2018 Permaculture Calendar Cover

The 2018 Permaculture Calendar, now in it’s 10th year, is ethically produced with the wholesome look and feel of post-consumer recycled paper printed with vegetable based inks. Internationally relevant and filled with inspirational and thought provoking images that support and reinforce your values every day of the year.

Learn each of the 12 design principles over the course of a month and be reminded of suitable garden activities with daily icons and phase times according to our moon planting guide. Includes a handy rainfall / temperature chart to keep track of the years events and moon icons for north and south hemispheres. Read more about the calendar here.

Produced in Australia on 100% recycled paper using vegetable based inks. Size: A4 (210mm x 297mm) opening to A3.

$16 postage paid/ $14 pick up

Twin Pack $29 postage paid

Order From:

Peace, Estwing

Guest Post — Holes and Poles or: How I Learned to Start Worrying and Read the Landscape

I grew up north of Chicago in the suburbs, far from the daily struggles and concerns that are encountered daily on the farm. At home I had been in the fortunate and privileged position of not worrying much about how much it rained or how little it didn’t, or where water was flowing or where it wasn’t.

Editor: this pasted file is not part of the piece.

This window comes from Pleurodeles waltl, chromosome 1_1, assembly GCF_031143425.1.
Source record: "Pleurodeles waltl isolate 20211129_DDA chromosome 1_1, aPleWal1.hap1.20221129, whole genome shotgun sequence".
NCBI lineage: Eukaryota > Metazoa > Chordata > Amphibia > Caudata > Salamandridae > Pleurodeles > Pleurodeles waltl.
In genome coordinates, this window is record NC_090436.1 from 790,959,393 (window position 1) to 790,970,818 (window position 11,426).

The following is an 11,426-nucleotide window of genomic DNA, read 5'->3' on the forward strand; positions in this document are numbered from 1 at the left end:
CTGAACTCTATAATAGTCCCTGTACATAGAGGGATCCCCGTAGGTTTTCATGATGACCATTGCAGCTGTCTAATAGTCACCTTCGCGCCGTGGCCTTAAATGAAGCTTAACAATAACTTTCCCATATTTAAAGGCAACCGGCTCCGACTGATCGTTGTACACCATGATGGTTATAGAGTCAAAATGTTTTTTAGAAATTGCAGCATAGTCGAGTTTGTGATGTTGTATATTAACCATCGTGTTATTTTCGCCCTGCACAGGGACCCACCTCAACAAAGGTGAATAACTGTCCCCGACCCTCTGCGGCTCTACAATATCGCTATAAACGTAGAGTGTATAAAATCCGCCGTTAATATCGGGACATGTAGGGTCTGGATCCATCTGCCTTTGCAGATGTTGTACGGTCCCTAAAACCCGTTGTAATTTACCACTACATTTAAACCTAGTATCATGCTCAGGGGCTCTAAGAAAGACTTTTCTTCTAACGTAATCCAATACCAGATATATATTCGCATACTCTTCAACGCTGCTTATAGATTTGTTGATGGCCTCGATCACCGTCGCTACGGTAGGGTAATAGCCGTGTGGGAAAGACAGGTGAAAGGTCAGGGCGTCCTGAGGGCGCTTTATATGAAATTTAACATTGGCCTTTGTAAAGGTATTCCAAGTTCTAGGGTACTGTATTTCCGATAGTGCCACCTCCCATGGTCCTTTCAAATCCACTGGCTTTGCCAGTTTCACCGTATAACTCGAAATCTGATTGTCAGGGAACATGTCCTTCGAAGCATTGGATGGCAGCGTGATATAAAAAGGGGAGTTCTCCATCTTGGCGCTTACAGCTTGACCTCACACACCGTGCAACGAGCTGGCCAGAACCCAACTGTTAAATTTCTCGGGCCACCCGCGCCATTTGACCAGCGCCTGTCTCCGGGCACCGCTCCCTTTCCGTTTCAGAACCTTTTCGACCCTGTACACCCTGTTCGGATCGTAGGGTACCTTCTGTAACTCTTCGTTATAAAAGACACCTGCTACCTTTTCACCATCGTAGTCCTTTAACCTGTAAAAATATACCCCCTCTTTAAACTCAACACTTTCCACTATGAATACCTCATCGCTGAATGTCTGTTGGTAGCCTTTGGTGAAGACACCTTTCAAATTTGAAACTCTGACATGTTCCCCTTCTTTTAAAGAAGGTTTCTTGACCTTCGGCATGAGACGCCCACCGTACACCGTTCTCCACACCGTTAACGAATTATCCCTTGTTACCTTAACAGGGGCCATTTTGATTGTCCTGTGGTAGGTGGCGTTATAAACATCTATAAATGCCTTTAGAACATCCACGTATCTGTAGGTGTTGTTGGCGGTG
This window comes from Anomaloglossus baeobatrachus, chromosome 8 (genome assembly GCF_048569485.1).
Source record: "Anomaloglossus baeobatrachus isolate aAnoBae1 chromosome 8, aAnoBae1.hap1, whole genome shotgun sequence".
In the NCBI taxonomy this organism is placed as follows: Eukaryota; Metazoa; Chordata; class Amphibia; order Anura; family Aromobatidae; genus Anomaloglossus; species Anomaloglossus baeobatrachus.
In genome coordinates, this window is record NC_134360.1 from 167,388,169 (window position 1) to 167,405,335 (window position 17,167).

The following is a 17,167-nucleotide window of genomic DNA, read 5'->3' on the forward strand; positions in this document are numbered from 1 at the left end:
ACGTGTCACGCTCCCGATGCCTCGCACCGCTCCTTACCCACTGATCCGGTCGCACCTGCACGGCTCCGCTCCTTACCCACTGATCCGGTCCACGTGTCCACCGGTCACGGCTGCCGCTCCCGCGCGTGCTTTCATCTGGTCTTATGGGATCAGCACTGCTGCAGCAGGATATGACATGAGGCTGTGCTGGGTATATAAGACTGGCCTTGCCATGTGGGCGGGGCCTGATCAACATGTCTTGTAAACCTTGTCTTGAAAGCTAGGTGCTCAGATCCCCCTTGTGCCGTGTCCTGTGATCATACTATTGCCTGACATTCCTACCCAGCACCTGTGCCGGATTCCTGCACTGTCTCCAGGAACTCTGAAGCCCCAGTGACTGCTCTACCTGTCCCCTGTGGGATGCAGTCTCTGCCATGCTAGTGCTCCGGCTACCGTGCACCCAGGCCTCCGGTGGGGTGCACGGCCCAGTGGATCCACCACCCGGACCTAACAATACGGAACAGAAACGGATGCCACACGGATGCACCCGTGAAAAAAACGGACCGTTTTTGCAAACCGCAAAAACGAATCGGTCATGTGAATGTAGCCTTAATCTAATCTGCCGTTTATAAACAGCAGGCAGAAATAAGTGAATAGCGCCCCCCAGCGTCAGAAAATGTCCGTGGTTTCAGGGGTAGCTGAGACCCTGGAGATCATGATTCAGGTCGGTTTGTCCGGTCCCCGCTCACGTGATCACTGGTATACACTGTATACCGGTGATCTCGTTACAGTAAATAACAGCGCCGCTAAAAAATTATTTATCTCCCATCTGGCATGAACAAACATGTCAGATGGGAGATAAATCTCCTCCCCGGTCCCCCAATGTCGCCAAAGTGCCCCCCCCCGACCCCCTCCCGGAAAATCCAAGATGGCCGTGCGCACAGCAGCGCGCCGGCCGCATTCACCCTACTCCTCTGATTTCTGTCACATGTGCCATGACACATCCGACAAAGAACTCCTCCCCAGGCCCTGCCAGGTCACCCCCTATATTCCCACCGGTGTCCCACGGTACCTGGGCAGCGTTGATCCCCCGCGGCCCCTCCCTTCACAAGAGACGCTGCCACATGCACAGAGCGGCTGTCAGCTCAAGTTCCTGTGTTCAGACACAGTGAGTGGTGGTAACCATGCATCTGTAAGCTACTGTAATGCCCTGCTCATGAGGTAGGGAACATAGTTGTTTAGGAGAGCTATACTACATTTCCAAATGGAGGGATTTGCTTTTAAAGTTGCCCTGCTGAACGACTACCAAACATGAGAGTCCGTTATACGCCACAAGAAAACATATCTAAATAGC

But these effects are devastatingly consequential on the farm. Waterlogged soil is devoid of too much oxygen, which causes the plant to die. Prolonged exposure to soggy soil can cause nasty infections and rot on the hoofs of most livestock. One of Nelson’s many tenants of is to be constantly observing what is happening around you with all your senses, and this is keenly important in order to keep the land running smoothly. For example after one particular rain heavy evening Nelson had noticed that the soil in one of the orchard had become too overly saturated, so we worked to dig drains that directed the excess water into swales on the lower parts of the soil. A small issue that could have caused much trouble later on was not only preemptively avoided, but that excess water via the swale would now be stored for future use. A liability was turned into an asset.